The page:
One-stage or two-stage revision total knee arthroplasty (TKA) in periprosthetic joint infections has been at the center of scientific debate for many years. As regards two-stage revision TKA, cement spacers have a good infection control rate with successful results reportable up to 96%, though some studies describe related spacer complications such as stiffness and loss of bone stock. We report a case of a fracture close to the antibiotic-loaded cement spacer in a 74-year-old female patient. Due to the blood tests and high risk of infection, we performed a hybrid external fixator. Six months after the surgery, X-rays did not show signs of fracture consolidation and nonunion was considered as an impending complication; therefore, the decision was made to perform tumor-like total knee arthroplasty. The postoperative evolution was satisfactory and return to daily activity without pain. At the 5-year follow-up, the patient showed a good score of 36-Item Short Form Health Survey and a range of motion from 0 to 90° without pain. The X-rays did not show signs of mobilization, dislocation, recurrence of infection, or other complications.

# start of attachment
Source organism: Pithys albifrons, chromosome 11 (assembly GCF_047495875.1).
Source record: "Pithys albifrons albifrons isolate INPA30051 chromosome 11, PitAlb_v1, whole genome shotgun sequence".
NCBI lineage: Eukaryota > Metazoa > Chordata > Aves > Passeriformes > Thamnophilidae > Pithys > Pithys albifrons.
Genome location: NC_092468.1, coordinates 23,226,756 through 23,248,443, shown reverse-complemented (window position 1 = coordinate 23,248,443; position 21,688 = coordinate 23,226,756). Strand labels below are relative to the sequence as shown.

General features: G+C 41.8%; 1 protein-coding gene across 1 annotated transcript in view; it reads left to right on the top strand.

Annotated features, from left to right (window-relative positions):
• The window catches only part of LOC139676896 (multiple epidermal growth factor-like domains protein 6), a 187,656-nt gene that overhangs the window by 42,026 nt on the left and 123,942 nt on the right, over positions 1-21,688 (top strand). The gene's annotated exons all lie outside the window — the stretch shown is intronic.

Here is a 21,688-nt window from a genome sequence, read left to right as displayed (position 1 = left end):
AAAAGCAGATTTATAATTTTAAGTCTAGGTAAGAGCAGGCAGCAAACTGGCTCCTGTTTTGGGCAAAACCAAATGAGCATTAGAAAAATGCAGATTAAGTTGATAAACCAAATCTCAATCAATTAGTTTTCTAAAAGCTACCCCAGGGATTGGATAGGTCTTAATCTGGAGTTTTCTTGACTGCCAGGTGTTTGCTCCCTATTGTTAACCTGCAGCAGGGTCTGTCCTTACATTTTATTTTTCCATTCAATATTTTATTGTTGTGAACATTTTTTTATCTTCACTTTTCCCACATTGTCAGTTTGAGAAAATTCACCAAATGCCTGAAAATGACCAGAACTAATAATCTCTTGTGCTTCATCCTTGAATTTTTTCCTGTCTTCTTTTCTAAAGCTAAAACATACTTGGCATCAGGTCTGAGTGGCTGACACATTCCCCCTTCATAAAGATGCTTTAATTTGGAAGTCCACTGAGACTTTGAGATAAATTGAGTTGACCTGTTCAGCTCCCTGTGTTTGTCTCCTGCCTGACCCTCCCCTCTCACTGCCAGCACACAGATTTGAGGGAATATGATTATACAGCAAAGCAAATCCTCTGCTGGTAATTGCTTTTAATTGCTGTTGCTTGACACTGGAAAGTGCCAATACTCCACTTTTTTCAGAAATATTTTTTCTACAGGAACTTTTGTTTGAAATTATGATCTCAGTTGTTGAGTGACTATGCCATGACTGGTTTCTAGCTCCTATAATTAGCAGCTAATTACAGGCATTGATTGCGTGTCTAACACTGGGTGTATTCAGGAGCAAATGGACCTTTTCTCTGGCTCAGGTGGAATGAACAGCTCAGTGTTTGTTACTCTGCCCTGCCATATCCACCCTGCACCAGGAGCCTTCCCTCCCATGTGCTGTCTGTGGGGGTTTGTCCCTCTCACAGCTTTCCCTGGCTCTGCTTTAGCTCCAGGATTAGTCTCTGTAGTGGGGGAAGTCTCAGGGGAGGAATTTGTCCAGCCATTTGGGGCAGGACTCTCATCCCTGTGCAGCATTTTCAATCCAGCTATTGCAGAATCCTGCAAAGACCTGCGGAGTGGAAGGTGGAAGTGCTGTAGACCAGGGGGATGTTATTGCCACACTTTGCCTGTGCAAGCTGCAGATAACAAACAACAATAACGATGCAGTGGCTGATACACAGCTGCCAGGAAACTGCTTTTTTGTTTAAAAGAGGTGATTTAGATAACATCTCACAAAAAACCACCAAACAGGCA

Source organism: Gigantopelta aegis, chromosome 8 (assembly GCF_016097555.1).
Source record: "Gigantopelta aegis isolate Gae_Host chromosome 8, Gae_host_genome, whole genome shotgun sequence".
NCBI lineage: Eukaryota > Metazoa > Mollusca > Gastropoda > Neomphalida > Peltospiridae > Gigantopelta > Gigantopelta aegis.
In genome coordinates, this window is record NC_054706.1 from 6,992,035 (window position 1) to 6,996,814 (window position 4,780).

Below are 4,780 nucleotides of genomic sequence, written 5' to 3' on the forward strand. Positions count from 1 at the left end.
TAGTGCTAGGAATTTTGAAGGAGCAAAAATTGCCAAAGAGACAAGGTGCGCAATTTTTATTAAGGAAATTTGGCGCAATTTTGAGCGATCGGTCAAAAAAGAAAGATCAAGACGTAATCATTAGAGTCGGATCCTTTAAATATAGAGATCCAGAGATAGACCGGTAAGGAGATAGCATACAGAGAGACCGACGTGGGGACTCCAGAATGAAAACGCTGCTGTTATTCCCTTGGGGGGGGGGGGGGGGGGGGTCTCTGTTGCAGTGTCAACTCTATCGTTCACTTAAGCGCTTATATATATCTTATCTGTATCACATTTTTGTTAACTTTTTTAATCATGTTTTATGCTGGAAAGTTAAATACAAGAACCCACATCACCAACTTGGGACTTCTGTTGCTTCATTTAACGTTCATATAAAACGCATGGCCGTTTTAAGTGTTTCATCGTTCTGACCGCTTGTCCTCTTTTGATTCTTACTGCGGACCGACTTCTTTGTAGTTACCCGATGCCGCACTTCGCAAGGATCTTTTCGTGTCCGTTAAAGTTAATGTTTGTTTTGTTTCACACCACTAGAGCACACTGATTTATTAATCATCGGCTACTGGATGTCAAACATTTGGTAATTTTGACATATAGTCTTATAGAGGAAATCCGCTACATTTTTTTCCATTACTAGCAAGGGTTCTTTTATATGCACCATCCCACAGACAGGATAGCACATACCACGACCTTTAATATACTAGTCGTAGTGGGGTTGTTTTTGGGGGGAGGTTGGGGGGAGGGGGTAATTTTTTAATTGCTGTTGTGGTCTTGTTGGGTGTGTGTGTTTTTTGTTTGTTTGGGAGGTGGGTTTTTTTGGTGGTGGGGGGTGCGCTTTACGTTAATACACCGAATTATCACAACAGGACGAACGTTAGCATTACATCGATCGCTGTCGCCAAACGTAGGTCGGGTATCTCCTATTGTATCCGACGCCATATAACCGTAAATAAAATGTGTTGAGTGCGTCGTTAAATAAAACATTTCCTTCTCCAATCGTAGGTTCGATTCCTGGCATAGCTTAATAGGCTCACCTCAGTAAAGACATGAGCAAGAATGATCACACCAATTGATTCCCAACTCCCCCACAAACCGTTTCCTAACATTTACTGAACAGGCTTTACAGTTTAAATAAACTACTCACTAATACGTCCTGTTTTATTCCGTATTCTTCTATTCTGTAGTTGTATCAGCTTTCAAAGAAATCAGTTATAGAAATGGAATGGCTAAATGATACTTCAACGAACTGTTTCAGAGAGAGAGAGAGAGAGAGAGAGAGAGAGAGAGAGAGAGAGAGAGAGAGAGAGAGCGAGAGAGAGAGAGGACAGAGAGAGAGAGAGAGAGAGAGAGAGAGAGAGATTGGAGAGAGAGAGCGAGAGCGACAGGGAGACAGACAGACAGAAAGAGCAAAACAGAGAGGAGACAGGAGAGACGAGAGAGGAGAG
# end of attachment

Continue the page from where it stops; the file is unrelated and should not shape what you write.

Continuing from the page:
|Titolo:||An Unusual Complication after Infected Total Knee Arthroplasty|
|Data di pubblicazione:||2018|
|Appare nelle tipologie:||1.1 Articolo in rivista|